This is an archived article and the information in the article may be outdated. Please look at the time stamp on the story to see when it was last updated.

CLEVELAND, Ohio — A new study says about one-fourth of kindergarteners in the Cleveland Metropolitan School District have a history of elevated lead in their blood.

The study, led by Case Western Reserve University, says Cleveland has markedly higher lead exposure among children compared to many other communities. It says the primary threat of lead exposure comes from leaded paint in homes built before 1978 when there is deterioration and lack of maintenance.

The most recent data shows that 25 percent of CMSD kindergarteners tested at an elevated level of lead at least once before the age of six.

The study involved a total of 10,397 children during school years dating back to 2014.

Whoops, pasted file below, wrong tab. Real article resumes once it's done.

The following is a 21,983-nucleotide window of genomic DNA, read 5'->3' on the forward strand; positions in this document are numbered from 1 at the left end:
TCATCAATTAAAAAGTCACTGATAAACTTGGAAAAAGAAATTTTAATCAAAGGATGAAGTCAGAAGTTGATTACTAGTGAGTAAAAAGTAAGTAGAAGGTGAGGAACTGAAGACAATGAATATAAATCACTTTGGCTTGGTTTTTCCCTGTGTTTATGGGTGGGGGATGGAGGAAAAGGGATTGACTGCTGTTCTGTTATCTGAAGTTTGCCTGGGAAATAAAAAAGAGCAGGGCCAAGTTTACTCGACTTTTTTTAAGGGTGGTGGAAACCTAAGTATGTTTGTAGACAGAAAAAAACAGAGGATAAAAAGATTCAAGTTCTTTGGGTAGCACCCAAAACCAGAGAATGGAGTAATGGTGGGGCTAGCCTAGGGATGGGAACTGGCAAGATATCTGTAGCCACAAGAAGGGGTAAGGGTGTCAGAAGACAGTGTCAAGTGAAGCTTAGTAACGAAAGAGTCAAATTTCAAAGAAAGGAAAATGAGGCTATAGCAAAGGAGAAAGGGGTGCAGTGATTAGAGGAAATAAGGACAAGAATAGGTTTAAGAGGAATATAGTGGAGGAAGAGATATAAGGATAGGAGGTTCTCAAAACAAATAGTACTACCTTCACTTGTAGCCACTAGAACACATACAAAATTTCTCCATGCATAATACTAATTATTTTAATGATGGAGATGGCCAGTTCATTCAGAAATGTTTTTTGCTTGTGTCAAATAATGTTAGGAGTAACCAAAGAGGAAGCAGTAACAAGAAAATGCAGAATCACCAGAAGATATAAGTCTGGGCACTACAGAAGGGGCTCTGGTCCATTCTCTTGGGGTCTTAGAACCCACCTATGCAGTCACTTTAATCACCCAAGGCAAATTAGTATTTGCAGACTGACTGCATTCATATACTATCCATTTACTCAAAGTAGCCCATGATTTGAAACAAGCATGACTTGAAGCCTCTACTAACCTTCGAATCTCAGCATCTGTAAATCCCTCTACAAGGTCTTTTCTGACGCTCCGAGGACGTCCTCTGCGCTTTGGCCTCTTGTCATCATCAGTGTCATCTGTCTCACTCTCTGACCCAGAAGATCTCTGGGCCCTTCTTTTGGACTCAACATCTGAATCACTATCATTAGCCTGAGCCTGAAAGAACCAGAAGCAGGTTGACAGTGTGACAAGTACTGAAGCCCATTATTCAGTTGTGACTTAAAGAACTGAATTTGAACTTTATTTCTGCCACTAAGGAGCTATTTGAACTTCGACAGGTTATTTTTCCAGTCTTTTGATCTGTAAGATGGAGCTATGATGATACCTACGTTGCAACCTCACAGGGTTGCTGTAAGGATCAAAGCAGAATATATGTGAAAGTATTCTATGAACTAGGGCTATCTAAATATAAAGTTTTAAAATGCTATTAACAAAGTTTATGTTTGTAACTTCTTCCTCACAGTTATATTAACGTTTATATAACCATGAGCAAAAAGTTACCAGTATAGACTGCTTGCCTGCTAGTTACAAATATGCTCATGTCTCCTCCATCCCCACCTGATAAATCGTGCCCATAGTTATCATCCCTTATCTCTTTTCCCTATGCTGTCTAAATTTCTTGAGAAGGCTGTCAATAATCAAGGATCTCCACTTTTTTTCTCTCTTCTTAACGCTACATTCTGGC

The neighborhoods with the highest proportion of kindergarteners with a history of elevated blood lead levels are:

1.) Glenville
2.) St. Clair-Superior
3.) Buckeye-Woodhill
4.) Broadway-Slavic Village
5.) Stockyards

The study says elevated blood lead level in early childhood is associated with an increased risk of academic and behavioural problems when children become school age.

The study states:

“The prevalence of children with special learning needs stemming from lead exposure in
classrooms has an impact on the instructional practices of teachers. To the extent that
these children experience developmental delays that put them behind their nonexposed
peers, they will require additional instructional supports and time in order to close the gap.
Similarly, these children may also display behaviors that make them more challenging to
teach. Combined, these two dimensions make these children more likely to be identified for
special educational supports and be subject to more in-school disciplinary actions.”

For the complete study, click here.